Then there’s the perception that I may have a conflict of interest, given the potential for me to leverage my 9-5 job to support the interests of a publicly funded agency that I happen to volunteer with, but that doesn’t necessarily put me in a troubled situation. The Ontario Professional Planners Institute (OPPI) explicitly states in their code of conduct that “members have a “primary responsibility to define and serve the interests of the public”. Advocating for accessibility is my way of fulfilling my responsibility to serve the public interest. As well, the TTC is not my client or an investment holding. So there is absolutely no pecuniary interest from my end.
Advocacy is driven by personal values and passion. Personal values and passion are what separate the movers and shakers (ie. Leslie Knope) from your stereotypical beaurocrat counting down the days to retirement (ie. Garry Gergich). My passions are what led me to my career as a planner. Without them, I may as well have leveraged my math degree to pursue a career that pays more money. Lawyer and planning theorist Paul Davidoff argued that values are part of every planning process and that the planner isn’t solely a value-neutral technician. Davidoff also stated that advocate planners use their experience and knowledge within the field of planning to represent the ideas and needs of their comunities.
A forward-thinking profession shaped by constantly evolving technological and demographic trends needs to attract passionate people who are unhappy with the status-quo and push for progressive change. Many of these people are advocates in one way or another whether it’s for social justice, active transportation, source-water protection, a zero-carbon transportation system, etc. Without passionate individuals, planning authorities risk being trapped in a closed-minded culture resistant to change.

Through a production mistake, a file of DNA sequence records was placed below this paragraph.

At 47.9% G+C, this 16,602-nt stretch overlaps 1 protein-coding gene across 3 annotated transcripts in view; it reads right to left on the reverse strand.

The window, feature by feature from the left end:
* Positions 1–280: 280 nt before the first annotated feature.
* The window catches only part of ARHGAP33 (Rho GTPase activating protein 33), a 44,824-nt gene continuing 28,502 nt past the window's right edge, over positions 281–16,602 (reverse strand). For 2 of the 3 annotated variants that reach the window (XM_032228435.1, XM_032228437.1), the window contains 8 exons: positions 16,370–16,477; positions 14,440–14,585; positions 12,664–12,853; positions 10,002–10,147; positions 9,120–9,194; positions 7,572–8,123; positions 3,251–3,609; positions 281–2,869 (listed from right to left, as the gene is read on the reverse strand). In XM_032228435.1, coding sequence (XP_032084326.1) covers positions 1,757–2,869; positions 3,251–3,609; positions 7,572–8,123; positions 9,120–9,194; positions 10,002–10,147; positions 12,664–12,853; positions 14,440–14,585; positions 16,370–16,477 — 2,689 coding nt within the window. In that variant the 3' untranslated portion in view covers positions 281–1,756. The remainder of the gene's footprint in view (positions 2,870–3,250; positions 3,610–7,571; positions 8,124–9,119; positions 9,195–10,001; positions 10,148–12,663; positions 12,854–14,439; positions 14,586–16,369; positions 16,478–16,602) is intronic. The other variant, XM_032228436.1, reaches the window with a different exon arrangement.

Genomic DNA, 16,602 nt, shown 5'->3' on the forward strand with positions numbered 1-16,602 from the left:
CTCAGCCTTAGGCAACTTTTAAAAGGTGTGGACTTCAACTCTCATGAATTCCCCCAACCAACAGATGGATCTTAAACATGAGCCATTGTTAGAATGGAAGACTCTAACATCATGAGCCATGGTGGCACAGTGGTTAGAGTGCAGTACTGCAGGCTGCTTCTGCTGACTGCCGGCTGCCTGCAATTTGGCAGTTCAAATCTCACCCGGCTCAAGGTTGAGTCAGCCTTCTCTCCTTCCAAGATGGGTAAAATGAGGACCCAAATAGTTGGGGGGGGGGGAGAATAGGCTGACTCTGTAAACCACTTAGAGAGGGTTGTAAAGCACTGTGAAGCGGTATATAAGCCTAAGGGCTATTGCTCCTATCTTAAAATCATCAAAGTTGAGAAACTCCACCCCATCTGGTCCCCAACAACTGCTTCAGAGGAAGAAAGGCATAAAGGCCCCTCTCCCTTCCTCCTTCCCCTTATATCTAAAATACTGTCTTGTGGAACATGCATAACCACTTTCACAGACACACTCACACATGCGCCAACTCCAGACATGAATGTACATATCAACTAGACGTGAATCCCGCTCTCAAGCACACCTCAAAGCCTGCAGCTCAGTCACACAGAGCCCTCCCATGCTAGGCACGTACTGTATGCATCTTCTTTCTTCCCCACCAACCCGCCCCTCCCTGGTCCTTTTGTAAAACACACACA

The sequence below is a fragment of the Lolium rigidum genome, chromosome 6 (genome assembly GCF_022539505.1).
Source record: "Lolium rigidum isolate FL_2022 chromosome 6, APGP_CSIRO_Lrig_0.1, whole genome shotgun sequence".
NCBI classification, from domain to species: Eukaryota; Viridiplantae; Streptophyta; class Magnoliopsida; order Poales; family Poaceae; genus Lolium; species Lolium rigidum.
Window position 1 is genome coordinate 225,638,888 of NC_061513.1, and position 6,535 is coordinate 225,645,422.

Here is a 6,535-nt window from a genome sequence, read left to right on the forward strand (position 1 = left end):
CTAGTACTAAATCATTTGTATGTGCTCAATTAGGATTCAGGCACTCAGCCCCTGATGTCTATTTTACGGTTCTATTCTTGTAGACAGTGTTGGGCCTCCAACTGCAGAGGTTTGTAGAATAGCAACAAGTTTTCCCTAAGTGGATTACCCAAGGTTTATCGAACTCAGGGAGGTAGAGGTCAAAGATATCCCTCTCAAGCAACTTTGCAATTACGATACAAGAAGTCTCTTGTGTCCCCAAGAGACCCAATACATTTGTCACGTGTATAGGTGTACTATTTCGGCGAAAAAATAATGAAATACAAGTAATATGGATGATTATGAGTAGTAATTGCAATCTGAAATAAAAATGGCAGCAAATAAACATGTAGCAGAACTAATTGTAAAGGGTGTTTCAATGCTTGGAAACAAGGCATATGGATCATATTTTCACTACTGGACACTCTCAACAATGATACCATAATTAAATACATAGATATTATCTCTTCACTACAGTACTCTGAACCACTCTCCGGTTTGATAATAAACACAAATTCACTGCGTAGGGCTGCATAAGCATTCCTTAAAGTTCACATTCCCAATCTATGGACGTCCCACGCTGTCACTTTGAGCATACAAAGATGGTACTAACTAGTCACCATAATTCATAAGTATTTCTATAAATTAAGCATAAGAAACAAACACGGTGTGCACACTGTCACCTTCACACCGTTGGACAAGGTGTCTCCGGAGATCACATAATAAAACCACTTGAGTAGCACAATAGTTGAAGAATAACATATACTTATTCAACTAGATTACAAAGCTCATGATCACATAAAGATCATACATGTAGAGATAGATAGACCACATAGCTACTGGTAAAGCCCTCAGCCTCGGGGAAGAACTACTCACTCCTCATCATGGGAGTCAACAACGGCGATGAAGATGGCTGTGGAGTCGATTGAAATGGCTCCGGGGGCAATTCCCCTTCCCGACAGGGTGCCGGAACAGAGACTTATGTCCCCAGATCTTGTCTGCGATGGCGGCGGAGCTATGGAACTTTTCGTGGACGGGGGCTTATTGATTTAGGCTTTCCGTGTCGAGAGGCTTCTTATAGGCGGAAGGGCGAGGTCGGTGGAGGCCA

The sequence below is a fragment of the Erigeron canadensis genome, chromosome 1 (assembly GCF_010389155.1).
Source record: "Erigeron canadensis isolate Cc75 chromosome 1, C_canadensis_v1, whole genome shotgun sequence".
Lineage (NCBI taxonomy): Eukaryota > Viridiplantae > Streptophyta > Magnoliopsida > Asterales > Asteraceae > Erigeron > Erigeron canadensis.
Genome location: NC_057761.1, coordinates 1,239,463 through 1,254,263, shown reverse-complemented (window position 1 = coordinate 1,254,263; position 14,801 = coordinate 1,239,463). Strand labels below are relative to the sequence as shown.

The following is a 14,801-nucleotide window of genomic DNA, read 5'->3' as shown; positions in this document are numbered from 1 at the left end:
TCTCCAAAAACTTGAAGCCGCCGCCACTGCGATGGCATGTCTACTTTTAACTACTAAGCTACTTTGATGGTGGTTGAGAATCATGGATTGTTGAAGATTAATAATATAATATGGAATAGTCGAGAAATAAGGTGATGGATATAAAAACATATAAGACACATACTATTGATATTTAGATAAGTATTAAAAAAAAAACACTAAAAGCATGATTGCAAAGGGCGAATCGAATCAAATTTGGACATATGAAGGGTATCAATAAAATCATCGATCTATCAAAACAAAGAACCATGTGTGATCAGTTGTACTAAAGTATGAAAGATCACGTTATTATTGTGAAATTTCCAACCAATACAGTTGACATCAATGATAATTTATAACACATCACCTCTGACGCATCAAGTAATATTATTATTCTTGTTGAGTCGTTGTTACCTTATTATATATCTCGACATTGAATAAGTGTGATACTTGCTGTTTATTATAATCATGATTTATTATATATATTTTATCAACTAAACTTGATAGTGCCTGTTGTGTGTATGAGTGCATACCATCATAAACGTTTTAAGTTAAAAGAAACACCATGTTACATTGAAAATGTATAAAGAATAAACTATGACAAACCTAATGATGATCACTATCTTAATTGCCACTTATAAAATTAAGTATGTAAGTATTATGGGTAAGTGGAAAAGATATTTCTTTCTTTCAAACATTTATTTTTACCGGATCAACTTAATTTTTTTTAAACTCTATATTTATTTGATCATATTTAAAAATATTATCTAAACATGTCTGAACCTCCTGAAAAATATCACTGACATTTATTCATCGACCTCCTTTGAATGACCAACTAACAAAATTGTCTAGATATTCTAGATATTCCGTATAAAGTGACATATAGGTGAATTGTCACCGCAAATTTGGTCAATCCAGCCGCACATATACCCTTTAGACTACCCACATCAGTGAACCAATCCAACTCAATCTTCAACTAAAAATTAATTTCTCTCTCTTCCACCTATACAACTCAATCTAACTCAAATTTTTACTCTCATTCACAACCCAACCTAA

There is no shame in idetifying yourself as an advocate.
In March, I made a somewhat ignorant, quasi-elitist post about the benefits of telework and the interventions that governments can make to support it. Now that I’ve had the time to reflect, I’m going to self-criticize my own thoughts. Too often, the discourse on telework comes from the narrative of your typical “white-collared” knowledge worker in the centre of an urban area. Given that as much as 12% of Ontarians live in communities unserved or underserved by broadband and the fact that many occupations cannot be done remotely, telework is clearly not a one-size-fits-all solution to keep everybody afloat during these tough times, nor is it necessarily “accessible”. One major theme that has since emerged repeatedly from the COVID-19 discussions online (ironically) is the disproportionate impact that social distancing measures are having on marginalized demographics. Even in well-connected urban areas, many front-line workers don’t have the option to work from home and are therefore faced with the daunting choice of either exposing themselves to germs while on the job or otherwise losing their income, whereas those with the luxury of working remotely can continue to pay their bills and maintain their lifestyles with minimal disruption, and children from lower-income households lacking access to online learning resources fall behind while their more affluent peers who can leverage e-learning motor ahead. Even job interviews now are conducted over GoToMeetings and I’ve seen professional conferences delivered digitally via Zoom, which means that those lacking access to the necessary technologies are now completely cut off from employment, networking and learning opportunities. The current situation further exposes the need for not just broadband internet but also the need to maintain transit operations despite reduced ridership and the need for the social safety net and emergency relief funding to get into the hands of citizens and workers. I expect that any post-pandemic government resiliency strategy be based on a holistic range of perspectives to address the needs of people from various demographics and economic sectors, not all of whom should be expected to participate in the digital universe. For some people, it may be “about the journey” after all.